Complexity of human brain is deeply discussed in our articles. We all know that the temporal lobe is responsible for interpreting sounds and the language we hear. Damage to the temporal lobe can lead to problems with memory, speech perception, and language skills. Also there are times when we are unable to know about the brain when a person in a coma. Also in case of dreams. Can these be interpreted in anyway? Well, science may have just found a way to do that.
Researchers analysing MRI images of the brain with an elegant mathematical model, found it is possible to reconstruct thoughts more accurately than ever before. In this way, researchers from Radboud University Nijmegen have succeeded in determining which letter a test subject was looking at. The research could be used to communicate with patients in comas or are in a vegetative state. The journal Neuroimage will publish the article. Functional MRI scanners have been used in cognition research primarily to determine which brain areas are active while test subjects perform a specific task.
According to lead scientist Marcel van Gerven, the model which was used for this experiment was given prior knowledge to what the letters look like. This was different from the previous attempt as in the earlier case the result was not a clear image, rather it was a somewhat unclear pattern. But after the model was given knowledge of the letters, it drastically improved the recognition of the letters. It must have behaved literally like an OCR software recognizes scanned images and matches the images similar to the stored letters. The result being the actual letter, a true reconstruction. Mr Gerven explains that this experiment is based on the concept that how our brain is able to recognize lines and curves as letters in a book only when we know how to read, similarly in the experiment the brain combines prior knowledge with the sensory information.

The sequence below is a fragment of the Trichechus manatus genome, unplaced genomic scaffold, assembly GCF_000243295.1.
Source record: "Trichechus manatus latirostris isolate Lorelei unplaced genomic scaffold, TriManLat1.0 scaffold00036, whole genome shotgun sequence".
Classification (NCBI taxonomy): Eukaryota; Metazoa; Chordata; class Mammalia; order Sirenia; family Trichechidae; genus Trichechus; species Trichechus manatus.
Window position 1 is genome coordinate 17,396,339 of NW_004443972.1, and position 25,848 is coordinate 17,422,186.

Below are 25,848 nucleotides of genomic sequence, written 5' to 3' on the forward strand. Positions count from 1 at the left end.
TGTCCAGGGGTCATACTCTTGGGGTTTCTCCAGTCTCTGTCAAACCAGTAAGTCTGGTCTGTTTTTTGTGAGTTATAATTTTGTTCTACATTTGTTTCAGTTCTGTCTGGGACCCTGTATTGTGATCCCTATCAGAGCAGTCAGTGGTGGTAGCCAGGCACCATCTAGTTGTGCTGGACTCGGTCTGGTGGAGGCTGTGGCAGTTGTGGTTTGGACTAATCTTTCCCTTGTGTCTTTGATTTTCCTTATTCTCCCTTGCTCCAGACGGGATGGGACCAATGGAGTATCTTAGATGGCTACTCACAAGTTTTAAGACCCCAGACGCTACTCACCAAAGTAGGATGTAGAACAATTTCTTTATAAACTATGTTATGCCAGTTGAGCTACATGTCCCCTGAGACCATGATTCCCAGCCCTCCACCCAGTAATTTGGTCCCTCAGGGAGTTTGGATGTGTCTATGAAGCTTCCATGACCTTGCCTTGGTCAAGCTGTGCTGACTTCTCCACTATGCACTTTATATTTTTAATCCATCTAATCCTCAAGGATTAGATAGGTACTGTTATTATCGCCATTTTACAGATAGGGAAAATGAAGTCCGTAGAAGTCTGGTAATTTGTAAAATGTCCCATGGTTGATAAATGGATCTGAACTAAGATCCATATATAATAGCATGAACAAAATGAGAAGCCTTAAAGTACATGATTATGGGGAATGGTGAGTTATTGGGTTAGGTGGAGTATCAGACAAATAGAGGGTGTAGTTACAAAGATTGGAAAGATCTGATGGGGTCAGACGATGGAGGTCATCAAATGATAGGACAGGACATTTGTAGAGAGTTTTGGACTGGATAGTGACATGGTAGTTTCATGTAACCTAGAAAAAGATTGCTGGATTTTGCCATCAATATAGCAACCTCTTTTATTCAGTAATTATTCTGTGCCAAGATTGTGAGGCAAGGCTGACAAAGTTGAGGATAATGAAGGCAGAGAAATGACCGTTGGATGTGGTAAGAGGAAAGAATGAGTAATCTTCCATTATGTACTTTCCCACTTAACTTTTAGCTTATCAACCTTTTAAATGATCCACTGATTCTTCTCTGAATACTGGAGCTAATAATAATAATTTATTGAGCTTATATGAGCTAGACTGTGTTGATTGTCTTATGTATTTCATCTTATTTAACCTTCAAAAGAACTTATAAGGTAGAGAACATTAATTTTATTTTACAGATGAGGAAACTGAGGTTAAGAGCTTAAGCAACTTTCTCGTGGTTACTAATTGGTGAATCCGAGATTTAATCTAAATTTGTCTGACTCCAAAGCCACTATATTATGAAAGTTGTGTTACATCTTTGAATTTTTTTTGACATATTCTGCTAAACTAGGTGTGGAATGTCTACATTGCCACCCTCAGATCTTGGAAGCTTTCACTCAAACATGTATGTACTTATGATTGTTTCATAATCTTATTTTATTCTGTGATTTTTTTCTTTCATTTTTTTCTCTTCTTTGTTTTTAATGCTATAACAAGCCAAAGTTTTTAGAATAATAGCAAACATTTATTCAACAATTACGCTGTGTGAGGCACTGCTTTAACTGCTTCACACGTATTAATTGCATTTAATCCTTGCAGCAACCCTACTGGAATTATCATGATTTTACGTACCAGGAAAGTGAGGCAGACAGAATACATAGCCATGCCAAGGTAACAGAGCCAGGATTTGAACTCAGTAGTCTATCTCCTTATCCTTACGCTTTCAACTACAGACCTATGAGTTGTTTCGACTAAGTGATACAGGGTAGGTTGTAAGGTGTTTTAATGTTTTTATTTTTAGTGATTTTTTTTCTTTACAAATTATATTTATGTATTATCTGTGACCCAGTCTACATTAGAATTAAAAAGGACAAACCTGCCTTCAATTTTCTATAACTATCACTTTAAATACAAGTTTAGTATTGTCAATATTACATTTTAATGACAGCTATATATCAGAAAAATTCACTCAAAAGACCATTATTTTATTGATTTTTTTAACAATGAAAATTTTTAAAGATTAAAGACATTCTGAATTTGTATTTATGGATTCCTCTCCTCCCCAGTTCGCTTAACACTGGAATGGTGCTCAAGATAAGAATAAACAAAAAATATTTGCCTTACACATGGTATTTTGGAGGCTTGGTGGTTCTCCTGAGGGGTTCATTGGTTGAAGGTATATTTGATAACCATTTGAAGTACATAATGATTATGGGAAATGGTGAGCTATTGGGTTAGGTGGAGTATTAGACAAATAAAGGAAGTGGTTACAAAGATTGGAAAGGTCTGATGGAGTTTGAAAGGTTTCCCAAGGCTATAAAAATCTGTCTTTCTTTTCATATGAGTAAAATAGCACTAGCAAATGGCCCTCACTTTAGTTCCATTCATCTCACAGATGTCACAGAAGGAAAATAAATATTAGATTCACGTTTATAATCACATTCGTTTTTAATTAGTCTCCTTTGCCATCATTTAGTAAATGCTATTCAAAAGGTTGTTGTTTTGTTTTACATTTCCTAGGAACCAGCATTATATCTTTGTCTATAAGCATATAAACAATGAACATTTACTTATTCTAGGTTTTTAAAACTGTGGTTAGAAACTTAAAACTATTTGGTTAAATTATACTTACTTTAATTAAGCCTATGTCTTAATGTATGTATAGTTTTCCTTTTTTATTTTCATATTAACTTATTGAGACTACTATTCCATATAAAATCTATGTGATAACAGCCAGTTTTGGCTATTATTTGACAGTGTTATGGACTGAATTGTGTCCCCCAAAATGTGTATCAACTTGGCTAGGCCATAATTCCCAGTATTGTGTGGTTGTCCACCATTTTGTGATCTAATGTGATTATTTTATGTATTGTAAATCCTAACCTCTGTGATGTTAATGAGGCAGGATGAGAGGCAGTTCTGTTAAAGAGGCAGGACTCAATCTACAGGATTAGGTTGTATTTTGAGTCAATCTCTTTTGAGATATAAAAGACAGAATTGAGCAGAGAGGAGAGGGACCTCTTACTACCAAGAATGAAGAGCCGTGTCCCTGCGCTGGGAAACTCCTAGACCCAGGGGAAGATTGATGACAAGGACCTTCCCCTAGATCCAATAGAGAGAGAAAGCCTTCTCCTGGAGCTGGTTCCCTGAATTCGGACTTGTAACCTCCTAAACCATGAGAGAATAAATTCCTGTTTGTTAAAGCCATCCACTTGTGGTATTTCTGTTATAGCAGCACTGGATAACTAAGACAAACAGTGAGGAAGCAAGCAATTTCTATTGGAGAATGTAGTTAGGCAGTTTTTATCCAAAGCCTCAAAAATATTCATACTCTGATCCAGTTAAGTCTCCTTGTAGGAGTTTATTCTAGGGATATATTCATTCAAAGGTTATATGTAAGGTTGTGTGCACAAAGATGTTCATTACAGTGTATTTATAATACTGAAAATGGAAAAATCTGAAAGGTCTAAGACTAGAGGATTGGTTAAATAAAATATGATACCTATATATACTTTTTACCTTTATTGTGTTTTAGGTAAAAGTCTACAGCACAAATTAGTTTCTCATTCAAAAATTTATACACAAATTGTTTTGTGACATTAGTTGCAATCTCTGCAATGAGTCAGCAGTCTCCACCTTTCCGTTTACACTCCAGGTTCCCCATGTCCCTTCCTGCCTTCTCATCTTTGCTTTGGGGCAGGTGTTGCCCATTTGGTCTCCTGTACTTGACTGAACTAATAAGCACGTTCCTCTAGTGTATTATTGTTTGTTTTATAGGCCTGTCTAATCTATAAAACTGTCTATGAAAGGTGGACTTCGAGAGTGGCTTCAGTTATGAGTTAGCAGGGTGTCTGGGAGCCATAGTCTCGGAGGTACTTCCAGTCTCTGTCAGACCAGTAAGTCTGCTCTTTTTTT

The scientists hope to make better improved models to an extent at which they will also be able to apply them in more realistic fashion and eventually try them in dreams or visualisations. The question is simple: is a particular brain region on or off? A research group at the Donders Institute for Brain, Cognition and Behaviour at Radboud University has gone a step ahead, in that they have used data from the scanner to determine what a test subject is looking at. The researchers ‘taught’ a model how small volumes of 2x2x2 mm from the brain scans – known as voxels – respond to individual pixels. By combining all the information about the pixels from the voxels, it became possible to reconstruct the image viewed by the subject.
Due to the higher resolution of the scanner, the researchers hope to be able to link the model to more detailed images. They are currently linking images of letters to 1200 voxels in the brain; with the more powerful scanner they will link images of faces to 15,000 voxels.
This should be counted as a big breakthrough in science and in the future it will surely help us understand, our own central processing unit (CPU), the most complex organ in our human body, the brain.